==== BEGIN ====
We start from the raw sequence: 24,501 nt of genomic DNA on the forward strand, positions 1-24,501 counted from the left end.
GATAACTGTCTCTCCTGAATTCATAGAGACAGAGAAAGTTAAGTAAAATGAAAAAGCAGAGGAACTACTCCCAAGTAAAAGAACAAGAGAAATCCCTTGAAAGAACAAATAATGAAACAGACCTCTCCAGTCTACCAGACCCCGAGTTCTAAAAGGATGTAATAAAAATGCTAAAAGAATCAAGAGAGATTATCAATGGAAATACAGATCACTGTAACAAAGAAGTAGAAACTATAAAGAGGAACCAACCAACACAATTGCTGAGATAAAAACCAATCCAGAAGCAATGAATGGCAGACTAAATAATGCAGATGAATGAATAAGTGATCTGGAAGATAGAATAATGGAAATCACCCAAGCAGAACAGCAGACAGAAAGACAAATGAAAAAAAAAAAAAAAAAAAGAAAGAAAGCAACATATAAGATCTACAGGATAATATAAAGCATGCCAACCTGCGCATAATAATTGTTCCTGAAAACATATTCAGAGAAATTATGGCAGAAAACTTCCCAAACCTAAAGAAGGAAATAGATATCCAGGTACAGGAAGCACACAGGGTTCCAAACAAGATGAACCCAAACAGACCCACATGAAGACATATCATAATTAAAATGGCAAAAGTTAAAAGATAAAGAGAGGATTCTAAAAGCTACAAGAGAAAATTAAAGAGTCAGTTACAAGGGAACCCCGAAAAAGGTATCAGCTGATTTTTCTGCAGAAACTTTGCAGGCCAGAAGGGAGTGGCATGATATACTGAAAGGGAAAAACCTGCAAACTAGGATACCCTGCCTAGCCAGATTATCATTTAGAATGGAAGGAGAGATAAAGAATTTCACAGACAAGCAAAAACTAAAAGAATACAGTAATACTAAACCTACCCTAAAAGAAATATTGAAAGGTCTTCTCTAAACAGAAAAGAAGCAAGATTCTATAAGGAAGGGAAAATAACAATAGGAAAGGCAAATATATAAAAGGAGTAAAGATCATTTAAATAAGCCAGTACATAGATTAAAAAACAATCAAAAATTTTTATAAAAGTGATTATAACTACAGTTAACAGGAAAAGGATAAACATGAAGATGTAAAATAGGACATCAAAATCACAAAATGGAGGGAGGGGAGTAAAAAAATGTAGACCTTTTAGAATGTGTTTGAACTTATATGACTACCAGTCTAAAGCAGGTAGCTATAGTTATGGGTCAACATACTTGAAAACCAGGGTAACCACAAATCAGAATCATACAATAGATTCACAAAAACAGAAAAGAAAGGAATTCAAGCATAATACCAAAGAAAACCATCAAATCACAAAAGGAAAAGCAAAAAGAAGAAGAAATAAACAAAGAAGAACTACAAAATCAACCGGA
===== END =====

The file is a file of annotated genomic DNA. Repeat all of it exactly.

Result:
We start from the raw sequence: 24,501 nt of genomic DNA on the forward strand, positions 1-24,501 counted from the left end.
GATAACTGTCTCTCCTGAATTCATAGAGACAGAGAAAGTTAAGTAAAATGAAAAAGCAGAGGAACTACTCCCAAGTAAAAGAACAAGAGAAATCCCTTGAAAGAACAAATAATGAAACAGACCTCTCCAGTCTACCAGACCCCGAGTTCTAAAAGGATGTAATAAAAATGCTAAAAGAATCAAGAGAGATTATCAATGGAAATACAGATCACTGTAACAAAGAAGTAGAAACTATAAAGAGGAACCAACCAACACAATTGCTGAGATAAAAACCAATCCAGAAGCAATGAATGGCAGACTAAATAATGCAGATGAATGAATAAGTGATCTGGAAGATAGAATAATGGAAATCACCCAAGCAGAACAGCAGACAGAAAGACAAATGAAAAAAAAAAAAAAAAAAAGAAAGAAAGCAACATATAAGATCTACAGGATAATATAAAGCATGCCAACCTGCGCATAATAATTGTTCCTGAAAACATATTCAGAGAAATTATGGCAGAAAACTTCCCAAACCTAAAGAAGGAAATAGATATCCAGGTACAGGAAGCACACAGGGTTCCAAACAAGATGAACCCAAACAGACCCACATGAAGACATATCATAATTAAAATGGCAAAAGTTAAAAGATAAAGAGAGGATTCTAAAAGCTACAAGAGAAAATTAAAGAGTCAGTTACAAGGGAACCCCGAAAAAGGTATCAGCTGATTTTTCTGCAGAAACTTTGCAGGCCAGAAGGGAGTGGCATGATATACTGAAAGGGAAAAACCTGCAAACTAGGATACCCTGCCTAGCCAGATTATCATTTAGAATGGAAGGAGAGATAAAGAATTTCACAGACAAGCAAAAACTAAAAGAATACAGTAATACTAAACCTACCCTAAAAGAAATATTGAAAGGTCTTCTCTAAACAGAAAAGAAGCAAGATTCTATAAGGAAGGGAAAATAACAATAGGAAAGGCAAATATATAAAAGGAGTAAAGATCATTTAAATAAGCCAGTACATAGATTAAAAAACAATCAAAAATTTTTATAAAAGTGATTATAACTACAGTTAACAGGAAAAGGATAAACATGAAGATGTAAAATAGGACATCAAAATCACAAAATGGAGGGAGGGGAGTAAAAAAATGTAGACCTTTTAGAATGTGTTTGAACTTATATGACTACCAGTCTAAAGCAGGTAGCTATAGTTATGGGTCAACATACTTGAAAACCAGGGTAACCACAAATCAGAATCATACAATAGATTCACAAAAACAGAAAAGAAAGGAATTCAAGCATAATACCAAAGAAAACCATCAAATCACAAAAGGAAAAGCAAAAAGAAGAAGAAATAAACAAAGAAGAACTACAAAATCAACCGGA